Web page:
- Ketch Grill & Taps: A casual dining area with pub fare and craft beers housed within a steel and glass structure meant to resemble a fisherman’s fishing basket.
- Portside Gelato & Coffee: Fronting the embarcadero, it will offer two walk-up windows for Cafe Moto coffees and Italian-style ice cream.
- Top Sail, one of two new rooftop bars added to the original project. Located above the Brigantine, it is more like a higher-end lounge offering small plates and seafood dishes.
- Ketch Brewing Tasting Deck will feature craft beer on tap from the restaurant group’s own brewery, along with beer-centric accompaniments, like giant pretzels, bratwurst and oyster po’ boy sandwiches.
Yet another component of the project includes a dock-and-dine facility that consists of an 83-foot-long dock able to accommodate up to four boats.
In all, the project was designed to accommodate seating for about 1,000 inside and out, with about 60 percent of those seats outdoors, Morton said. With social distancing requirements, he expects that 450 to 500 could be seated outside and 300 inside, once indoor dining restrictions are lifted.
Under the terms of a 40-year lease agreement approved three years ago by its landlord, the Port of San Diego, the Portside Pier project had been anticipated to initially bring the port three times the minimum annual rent that Anthony’s had been paying before it closed down in January of 2017. But that was pre-pandemic.
Morton says he has no way of knowing what revenues will be like once the project opens, although he notes that lack of demand has not been an issue at his other restaurants where all have waits for tables because of reduced seating now.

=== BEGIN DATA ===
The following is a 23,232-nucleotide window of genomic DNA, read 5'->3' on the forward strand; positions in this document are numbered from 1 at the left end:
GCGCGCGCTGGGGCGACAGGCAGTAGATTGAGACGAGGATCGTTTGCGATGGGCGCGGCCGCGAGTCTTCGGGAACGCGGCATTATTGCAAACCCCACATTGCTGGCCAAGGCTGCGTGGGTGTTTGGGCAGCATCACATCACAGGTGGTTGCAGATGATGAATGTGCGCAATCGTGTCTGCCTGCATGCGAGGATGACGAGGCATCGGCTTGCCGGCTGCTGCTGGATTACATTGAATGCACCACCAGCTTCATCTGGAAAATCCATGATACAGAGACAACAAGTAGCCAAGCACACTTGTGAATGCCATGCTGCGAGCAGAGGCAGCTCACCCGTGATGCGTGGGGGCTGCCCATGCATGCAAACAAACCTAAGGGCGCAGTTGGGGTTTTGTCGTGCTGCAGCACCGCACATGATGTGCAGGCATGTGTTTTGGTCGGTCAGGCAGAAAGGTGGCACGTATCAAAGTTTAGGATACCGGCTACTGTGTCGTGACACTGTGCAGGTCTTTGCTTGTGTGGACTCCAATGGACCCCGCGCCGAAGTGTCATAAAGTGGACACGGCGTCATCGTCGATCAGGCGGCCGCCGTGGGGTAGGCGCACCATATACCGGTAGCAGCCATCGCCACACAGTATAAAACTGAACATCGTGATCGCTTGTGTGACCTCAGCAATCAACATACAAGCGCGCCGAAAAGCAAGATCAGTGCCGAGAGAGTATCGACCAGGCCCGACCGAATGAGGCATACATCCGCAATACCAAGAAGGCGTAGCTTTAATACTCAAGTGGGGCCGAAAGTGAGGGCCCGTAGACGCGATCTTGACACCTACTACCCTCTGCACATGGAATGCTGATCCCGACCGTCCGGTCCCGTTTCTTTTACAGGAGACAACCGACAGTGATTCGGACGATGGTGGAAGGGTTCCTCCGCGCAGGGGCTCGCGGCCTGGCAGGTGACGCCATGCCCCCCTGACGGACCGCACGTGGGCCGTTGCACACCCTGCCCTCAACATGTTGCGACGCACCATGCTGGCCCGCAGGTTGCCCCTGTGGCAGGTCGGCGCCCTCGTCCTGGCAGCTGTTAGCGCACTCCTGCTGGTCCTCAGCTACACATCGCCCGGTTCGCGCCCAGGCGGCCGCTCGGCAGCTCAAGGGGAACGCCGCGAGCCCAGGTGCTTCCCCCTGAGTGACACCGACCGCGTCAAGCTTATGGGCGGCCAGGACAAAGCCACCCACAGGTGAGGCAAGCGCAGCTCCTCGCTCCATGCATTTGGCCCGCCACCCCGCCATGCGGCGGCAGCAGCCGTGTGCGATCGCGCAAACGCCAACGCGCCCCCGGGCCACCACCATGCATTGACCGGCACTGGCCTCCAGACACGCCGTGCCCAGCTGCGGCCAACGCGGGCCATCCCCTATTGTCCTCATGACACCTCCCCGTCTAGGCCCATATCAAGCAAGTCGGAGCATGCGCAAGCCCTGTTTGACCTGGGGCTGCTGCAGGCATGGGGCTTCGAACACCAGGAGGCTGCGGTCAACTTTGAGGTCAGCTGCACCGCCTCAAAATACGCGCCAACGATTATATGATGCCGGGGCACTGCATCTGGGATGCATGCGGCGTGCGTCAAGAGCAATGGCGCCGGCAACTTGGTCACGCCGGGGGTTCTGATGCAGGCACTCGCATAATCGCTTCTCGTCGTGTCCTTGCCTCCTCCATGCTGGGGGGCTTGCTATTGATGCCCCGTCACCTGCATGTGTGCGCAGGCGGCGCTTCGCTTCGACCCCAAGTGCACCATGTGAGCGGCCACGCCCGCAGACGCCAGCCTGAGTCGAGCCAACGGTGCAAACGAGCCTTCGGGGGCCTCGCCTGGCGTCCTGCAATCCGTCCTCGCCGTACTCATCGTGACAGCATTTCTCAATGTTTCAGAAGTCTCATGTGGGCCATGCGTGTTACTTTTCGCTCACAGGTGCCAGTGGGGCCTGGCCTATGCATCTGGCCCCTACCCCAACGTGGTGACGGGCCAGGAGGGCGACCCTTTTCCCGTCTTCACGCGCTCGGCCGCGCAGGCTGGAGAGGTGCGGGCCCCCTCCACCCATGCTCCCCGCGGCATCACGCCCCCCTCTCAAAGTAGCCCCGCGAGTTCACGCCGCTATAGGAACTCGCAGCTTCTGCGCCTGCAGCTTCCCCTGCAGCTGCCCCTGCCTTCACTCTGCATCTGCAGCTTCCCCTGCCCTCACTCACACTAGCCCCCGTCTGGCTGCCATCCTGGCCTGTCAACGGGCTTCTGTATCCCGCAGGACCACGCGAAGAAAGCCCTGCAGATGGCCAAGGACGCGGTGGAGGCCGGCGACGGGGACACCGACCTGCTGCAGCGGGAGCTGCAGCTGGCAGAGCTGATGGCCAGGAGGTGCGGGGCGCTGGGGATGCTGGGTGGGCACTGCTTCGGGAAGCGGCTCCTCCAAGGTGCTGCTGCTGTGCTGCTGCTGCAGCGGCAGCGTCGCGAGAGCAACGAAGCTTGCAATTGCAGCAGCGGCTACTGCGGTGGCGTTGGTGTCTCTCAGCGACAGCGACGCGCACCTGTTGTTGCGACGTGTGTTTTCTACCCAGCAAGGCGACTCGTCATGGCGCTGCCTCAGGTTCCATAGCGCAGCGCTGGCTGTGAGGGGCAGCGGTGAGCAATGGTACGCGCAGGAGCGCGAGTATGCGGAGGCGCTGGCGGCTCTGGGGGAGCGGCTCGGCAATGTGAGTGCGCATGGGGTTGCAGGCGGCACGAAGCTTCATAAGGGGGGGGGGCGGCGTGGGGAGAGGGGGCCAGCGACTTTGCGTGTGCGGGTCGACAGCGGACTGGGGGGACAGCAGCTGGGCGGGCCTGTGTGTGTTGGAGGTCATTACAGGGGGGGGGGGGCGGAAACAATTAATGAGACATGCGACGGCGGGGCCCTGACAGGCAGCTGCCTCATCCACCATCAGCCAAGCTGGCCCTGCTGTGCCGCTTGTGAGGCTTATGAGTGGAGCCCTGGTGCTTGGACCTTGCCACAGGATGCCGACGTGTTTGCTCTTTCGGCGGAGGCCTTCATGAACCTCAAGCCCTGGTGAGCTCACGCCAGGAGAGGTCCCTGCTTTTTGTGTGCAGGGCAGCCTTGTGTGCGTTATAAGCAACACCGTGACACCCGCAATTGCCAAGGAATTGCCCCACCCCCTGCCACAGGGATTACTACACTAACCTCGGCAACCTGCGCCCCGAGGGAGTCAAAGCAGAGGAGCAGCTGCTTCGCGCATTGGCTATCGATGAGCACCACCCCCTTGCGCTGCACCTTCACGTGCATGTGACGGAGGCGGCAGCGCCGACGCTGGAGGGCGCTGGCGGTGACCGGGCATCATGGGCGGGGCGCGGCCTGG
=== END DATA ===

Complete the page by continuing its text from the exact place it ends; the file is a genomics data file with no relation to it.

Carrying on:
Portside Pier has been paying limited rent since its lease started in 2018, with more than $916,000 paid up until April of this year. Minimum annual rent was supposed to jump to $1,130,000 May 1, running through 2028. At the time the lease was negotiated, both the port and Brigantine had presumed that the tidelands project would yield even greater revenues because the lease entitles the port to capture 5 percent of food and beverage sales, which are likely to surpass the $1.1 million minimum annual payment.
Morton said he has a scheduled call with port officials on Wednesday to discuss options for possibly easing current rent requirements in light of what will be diminished revenues as a result of mandates to reduce seating.
San Diego Port Commissioners last month extended rent deferrals for waterfront hotels, restaurants, retail shops and other tenants for an additional three months and agreed to postpone repayment of deferred rent until October of next year. That action, though, wouldn’t apply to Portsider Pier, which has yet to open.
“I’m open to anything. Maybe they could go to a percentage rent model,” Morton said. “Some of my other landlords have waived base minimum rent, and we’ve paid a percentage of revenues in order to keep things going. Ultimately, we’re just kicking the can down the road, as it’s a deferral, not a waiver.”
Port officials on Monday said they have not reached any decision on what they might consider, preferring to hear first from Morton on what he is seeking.
“We would first like to get a better sense of their revised projections,” said Tony Gordon, the port’s director of real estate.. But ultimately, the port is committed to the success of Portside Pier. These are difficult circumstances for opening a new restaurant so we want to come up with something to help smooth out early portions of the lease when we know their operations will be reduced.”